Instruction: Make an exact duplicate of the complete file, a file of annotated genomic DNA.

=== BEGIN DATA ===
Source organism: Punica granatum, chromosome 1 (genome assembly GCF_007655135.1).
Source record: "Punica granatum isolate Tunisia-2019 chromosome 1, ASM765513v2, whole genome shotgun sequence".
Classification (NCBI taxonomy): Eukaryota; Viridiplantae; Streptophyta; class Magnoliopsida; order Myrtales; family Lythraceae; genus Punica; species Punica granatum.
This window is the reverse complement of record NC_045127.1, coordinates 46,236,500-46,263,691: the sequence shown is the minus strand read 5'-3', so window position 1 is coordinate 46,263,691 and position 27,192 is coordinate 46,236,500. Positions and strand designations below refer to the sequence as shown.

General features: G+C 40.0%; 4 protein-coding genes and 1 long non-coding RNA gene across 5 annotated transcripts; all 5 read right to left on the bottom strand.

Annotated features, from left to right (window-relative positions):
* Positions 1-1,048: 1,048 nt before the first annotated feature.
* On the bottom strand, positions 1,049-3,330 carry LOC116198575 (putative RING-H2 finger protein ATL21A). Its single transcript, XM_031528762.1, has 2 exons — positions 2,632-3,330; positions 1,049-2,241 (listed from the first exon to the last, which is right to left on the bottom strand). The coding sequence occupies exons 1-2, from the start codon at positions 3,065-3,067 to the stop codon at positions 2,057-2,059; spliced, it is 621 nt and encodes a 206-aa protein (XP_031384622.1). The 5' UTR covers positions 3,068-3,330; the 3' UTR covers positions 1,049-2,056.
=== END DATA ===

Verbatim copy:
Source organism: Punica granatum, chromosome 1 (genome assembly GCF_007655135.1).
Source record: "Punica granatum isolate Tunisia-2019 chromosome 1, ASM765513v2, whole genome shotgun sequence".
Classification (NCBI taxonomy): Eukaryota; Viridiplantae; Streptophyta; class Magnoliopsida; order Myrtales; family Lythraceae; genus Punica; species Punica granatum.
This window is the reverse complement of record NC_045127.1, coordinates 46,236,500-46,263,691: the sequence shown is the minus strand read 5'-3', so window position 1 is coordinate 46,263,691 and position 27,192 is coordinate 46,236,500. Positions and strand designations below refer to the sequence as shown.

General features: G+C 40.0%; 4 protein-coding genes and 1 long non-coding RNA gene across 5 annotated transcripts; all 5 read right to left on the bottom strand.

Annotated features, from left to right (window-relative positions):
* Positions 1-1,048: 1,048 nt before the first annotated feature.
* On the bottom strand, positions 1,049-3,330 carry LOC116198575 (putative RING-H2 finger protein ATL21A). Its single transcript, XM_031528762.1, has 2 exons — positions 2,632-3,330; positions 1,049-2,241 (listed from the first exon to the last, which is right to left on the bottom strand). The coding sequence occupies exons 1-2, from the start codon at positions 3,065-3,067 to the stop codon at positions 2,057-2,059; spliced, it is 621 nt and encodes a 206-aa protein (XP_031384622.1). The 5' UTR covers positions 3,068-3,330; the 3' UTR covers positions 1,049-2,056.